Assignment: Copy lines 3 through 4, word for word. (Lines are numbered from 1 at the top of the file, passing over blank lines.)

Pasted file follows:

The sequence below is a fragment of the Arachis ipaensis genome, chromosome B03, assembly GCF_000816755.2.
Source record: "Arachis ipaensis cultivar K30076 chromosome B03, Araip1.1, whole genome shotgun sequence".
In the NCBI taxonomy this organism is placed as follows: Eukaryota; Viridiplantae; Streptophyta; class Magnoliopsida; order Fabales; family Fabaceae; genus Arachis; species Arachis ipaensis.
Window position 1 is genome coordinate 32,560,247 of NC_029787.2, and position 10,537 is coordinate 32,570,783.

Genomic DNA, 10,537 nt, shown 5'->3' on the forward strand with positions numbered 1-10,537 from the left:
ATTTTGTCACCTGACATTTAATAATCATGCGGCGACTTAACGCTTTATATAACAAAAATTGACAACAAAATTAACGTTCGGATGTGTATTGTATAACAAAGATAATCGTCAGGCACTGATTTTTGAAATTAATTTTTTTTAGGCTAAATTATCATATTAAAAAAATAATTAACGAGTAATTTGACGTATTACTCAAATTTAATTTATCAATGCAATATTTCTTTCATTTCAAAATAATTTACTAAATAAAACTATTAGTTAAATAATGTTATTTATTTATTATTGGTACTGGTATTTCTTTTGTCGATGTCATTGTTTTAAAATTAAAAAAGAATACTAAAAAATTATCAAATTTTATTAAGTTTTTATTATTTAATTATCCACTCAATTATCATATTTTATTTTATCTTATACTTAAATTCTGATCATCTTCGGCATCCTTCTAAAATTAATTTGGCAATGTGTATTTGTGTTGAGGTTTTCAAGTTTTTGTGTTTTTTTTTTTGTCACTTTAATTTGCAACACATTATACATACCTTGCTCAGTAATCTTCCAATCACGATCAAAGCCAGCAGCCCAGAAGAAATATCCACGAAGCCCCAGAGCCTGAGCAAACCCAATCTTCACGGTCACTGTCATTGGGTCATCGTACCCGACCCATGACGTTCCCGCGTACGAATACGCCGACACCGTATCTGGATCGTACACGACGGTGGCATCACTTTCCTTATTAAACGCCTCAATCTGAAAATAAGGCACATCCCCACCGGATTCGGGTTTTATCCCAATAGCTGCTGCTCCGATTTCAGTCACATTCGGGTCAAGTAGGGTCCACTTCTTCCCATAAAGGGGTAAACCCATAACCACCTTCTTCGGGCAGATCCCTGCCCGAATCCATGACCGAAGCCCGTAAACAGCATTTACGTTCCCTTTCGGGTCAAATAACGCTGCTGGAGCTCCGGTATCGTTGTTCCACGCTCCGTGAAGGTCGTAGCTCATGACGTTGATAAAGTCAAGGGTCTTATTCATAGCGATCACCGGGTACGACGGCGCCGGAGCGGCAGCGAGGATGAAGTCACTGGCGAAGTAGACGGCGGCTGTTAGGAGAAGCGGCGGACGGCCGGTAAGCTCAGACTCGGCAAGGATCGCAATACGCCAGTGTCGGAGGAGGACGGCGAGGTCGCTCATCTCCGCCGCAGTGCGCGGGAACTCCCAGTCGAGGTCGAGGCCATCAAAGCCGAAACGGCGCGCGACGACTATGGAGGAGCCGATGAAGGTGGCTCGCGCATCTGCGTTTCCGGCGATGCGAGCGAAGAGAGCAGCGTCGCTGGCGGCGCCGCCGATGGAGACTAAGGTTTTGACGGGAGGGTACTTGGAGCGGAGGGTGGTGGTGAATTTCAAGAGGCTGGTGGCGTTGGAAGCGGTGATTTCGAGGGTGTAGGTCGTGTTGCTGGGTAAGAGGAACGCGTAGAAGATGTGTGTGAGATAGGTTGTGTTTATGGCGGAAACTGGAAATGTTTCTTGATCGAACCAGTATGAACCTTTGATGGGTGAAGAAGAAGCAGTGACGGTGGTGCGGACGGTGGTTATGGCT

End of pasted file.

In the NCBI taxonomy this organism is placed as follows: Eukaryota; Viridiplantae; Streptophyta; class Magnoliopsida; order Fabales; family Fabaceae; genus Arachis; species Arachis ipaensis.
Window position 1 is genome coordinate 32,560,247 of NC_029787.2, and position 10,537 is coordinate 32,570,783.